Saul, you can't possibly exist!

I was rather amused by John Mauldin’s latest Thoughts from the Frontline where he explains why so much money is leaving active funds for passive funds. Samples:

The inability of so many active funds to find that “edge” that formerly allowed them to produce alpha is quite remarkable. I have written about this phenomenon before, so I won’t go into detail here; but it is the massive move from active to passive funds that is the core of the problem. Passive investing simply allocates among a number of index funds that indiscriminately buy or sell the stocks that are in their indexes.

and this one:

Here’s the problem: It is extremely difficult for an active manager to buy the best companies and/or short the worst companies and show much outperformance relative to the passive index funds. No matter how much research you do, no matter how well you know those companies, your research is not giving you an edge over the massive movement to passive investing.…

So, you see, you could not possibly have outperformed!


Denny Schlesinger


Would Mauldin’s be saying that if his performance was much better?


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Mauldin is a joke and a terrible fund manager but the issue of active v passive is becoming more pertinent over time.

I still come down on the side of active for the few who are extremely talented, but using the passive QQQ ETF [Nasdaq 100] one would have made 11.8% CAGR over 10 years or 204% return. 15 years at 14.4% CAGR, 5 years at 18.5% CAGR.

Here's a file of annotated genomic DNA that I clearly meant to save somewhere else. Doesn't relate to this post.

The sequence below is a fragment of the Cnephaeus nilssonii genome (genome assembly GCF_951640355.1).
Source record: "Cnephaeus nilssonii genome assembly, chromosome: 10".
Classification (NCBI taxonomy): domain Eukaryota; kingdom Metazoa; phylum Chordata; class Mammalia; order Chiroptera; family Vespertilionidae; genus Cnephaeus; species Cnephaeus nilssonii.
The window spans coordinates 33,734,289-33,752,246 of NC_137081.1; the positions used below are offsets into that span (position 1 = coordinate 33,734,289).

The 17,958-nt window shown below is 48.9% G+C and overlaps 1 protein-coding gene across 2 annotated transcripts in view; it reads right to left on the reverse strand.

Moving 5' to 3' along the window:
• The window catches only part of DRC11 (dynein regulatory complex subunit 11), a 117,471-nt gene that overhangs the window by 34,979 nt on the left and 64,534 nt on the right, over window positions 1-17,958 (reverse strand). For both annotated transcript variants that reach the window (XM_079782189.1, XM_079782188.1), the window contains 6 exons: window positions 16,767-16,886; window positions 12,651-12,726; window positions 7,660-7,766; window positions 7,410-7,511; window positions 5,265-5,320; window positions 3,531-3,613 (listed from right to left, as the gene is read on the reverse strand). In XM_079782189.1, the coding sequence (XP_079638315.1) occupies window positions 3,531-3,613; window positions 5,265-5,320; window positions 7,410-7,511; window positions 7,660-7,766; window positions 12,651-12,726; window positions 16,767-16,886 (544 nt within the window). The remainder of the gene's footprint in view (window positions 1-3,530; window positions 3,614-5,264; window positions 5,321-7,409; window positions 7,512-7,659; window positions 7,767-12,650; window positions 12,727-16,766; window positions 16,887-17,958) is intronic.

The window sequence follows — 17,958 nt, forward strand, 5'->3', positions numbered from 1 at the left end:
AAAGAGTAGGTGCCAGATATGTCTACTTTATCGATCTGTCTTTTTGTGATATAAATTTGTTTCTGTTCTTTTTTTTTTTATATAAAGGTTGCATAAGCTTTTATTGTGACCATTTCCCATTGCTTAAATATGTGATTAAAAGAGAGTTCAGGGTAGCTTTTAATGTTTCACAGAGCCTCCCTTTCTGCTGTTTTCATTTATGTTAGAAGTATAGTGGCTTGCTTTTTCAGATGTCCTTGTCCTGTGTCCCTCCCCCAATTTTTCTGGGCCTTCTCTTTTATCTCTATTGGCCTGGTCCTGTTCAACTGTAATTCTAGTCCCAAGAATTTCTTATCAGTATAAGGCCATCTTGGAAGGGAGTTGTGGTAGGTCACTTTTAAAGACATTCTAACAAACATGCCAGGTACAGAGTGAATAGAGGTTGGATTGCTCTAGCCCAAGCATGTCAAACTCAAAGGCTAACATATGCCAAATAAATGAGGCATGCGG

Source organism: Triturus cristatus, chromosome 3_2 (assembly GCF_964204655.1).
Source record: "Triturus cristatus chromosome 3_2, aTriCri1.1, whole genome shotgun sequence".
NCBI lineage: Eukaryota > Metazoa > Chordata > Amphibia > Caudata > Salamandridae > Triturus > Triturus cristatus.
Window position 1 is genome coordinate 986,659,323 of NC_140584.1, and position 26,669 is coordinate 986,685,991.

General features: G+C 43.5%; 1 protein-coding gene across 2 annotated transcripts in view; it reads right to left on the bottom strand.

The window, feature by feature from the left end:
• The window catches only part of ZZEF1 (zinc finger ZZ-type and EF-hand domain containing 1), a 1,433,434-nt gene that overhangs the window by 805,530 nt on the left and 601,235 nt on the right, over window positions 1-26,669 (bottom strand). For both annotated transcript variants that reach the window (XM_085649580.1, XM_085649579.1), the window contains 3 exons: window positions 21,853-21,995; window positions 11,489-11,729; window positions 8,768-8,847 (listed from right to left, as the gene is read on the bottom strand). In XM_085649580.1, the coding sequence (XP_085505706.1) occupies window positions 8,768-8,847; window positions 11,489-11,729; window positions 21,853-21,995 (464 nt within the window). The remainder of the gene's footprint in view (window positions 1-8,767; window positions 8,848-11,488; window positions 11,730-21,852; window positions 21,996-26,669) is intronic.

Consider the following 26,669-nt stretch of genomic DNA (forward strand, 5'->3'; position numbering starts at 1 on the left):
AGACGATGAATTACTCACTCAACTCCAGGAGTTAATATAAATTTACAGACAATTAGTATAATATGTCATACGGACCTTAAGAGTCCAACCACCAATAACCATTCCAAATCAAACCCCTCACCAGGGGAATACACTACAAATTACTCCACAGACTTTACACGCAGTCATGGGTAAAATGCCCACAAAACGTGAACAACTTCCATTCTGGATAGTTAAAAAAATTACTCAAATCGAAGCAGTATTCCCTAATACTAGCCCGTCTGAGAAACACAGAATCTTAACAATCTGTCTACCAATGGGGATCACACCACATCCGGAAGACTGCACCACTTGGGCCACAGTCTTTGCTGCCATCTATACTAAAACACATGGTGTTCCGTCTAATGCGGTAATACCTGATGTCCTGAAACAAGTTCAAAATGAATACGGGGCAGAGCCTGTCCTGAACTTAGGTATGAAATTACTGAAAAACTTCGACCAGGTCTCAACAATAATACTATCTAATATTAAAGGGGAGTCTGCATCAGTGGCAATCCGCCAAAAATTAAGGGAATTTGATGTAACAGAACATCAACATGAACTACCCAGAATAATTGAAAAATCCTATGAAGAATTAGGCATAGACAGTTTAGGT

For no time or energy expended, super-low fees, almost no turnover, tax-efficiency, and no trading costs, that’s a helluva return to participate in the best and fastest growing tech and biotech firms.


Ok - here’s an interesting video challenging the received wisdom of passive index fund investing using the same data and challenging investors to go the Saul like route……



Chart Alert!

One of the ways people get misled is by showing them the wrong kind of chart. One thing we can all agree to is that the stock market rises over time, by fits and starts if you will, but it grows in the long run. If you show growth over a long time in a linear chart you will always show a hockey stick curve, just like Sven Carlin’s does:

In a semi-log chart a doubling from 1 to 2 has the same vertical displacement as a doubling from 100 to 200 everywhere on the chart. Not so on the linear chart where a doubling at the left side is hardly noticeable while on the right is HUGE! A doubling from 100 to 200 is 100 times bigger than a doubling from 1 to 2 yet it’s the same growth rate, 100%.

At one point Carlin says that most of the stock market growth happened in the last 35 years and that is what a linear chart shows but that is misleading. With growth what you are interest in the rate of growth. From 1 to 2 in a year is exactly the same as from one million to two million in one year, 100% in both cases. To show this accurately you have to use a semi-log chart. Please take a look at the 110 year DJIA chart. The top chart is semi-log showing an average growth rate of 4.7% (using the best fit curve method, not start to end which is 5.1%). Never in recent times has there been a crash like the 1929 one. But if you look at the linear chart below, the 1929 crash seems to be just noise.